The adsorption isotherm studies were carried out for carbon dioxide gas at high pressure and temperature using volumetric analysis method in Sievert’s apparatus. Before each measurement, the samples were degassed at 250 °C in presence of high vacuum (10−6 mbar) for 3 h to remove moisture content and any dissolved impurities from the sample surface and to regenerate the adsorptive sites. 200 mg of sample was loaded in a quartz tube for each measurement. For CO2 adsorption studies, the temperature was varied from 25 °C to 100 °C and pressure was varied from 2 bar to 20 bar. A number of cycles were repeated to check the adsorption capacity and the results were found to be consistent.

Electrode preparation for electrochemical measurements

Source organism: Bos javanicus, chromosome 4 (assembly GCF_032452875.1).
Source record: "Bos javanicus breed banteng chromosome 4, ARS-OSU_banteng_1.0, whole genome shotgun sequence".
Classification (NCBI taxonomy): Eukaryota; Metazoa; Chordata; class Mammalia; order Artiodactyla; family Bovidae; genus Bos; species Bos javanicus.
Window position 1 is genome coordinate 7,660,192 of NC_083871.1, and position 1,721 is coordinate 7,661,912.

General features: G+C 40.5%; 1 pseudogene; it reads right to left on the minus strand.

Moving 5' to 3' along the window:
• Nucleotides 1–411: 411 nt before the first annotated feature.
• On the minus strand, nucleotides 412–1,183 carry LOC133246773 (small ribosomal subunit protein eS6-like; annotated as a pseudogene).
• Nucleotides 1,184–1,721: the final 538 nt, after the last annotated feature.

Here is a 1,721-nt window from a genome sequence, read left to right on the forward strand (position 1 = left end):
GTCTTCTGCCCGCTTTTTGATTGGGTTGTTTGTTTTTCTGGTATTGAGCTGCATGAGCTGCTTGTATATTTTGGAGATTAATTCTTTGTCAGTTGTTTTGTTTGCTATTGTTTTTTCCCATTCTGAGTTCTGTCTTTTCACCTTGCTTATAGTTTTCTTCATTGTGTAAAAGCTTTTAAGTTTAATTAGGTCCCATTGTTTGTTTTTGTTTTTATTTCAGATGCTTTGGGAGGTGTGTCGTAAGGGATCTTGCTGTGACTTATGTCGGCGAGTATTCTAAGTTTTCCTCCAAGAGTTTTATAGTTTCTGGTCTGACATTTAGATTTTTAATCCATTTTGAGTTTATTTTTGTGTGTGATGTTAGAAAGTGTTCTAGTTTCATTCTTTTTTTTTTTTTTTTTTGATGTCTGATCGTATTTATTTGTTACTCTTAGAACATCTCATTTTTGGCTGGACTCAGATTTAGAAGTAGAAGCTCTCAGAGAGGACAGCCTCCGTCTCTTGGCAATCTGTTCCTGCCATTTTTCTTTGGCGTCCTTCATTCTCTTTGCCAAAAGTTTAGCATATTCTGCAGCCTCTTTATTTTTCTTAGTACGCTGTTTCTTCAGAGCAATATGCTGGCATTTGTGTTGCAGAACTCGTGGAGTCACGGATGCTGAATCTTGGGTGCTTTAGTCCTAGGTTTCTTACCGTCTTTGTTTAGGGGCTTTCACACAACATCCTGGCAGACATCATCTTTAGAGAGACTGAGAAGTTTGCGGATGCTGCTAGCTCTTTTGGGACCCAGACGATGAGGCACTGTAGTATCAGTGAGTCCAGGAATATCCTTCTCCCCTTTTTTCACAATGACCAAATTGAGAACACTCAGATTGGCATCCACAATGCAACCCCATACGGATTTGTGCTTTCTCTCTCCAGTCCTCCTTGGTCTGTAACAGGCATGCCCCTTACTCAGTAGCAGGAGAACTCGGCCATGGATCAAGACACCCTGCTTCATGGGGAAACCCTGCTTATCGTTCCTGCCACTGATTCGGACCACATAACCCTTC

The electrode slurry for battery operation was prepared by mixing as synthesized Fe3O4/NPC as the active material (75%) with polyvinylidene fluoride (PVDF) as binder (15%) and conductive carbon (10%) thoroughly in N-methyl-2-pyrrolidone (NMP) solvent. This slurry was uniformly coated over copper foil (with a thickness of 0.009 mm) using doctor blade method. Post-coating, the foil was dried at 120 °C for 8 hours in a vacuum oven. The electrodes with 12 mm diameter were cut from the coated foil. 2032 coin cells were assembled in an argon-filled glove box (mBraun; with controlled H2O and O2 < 0.1 ppm) using lithium foil as reference and counter electrode. Celgard 2400 microfiber dipped in electrolyte solution made of 1 (M) lithium hexafluorophosphate (LiPF6) dissolved in ethylene carbonate (EC) and dimethyl carbonate (DEC) (1:1 v/v) served as the separator. A Biologic SP-300 electrochemical workstation was used to estimate the electrochemical performances. The galvanostatic charge/discharge had been carried out in the potential range of 0.01 V to 3.0 V with current densities in the range of 100 mA h g−1 to 2 A h g−1. All impedance spectra were taken in the frequency range of 1 MHz to 10 mHz. All the measurements were carried out at room temperature.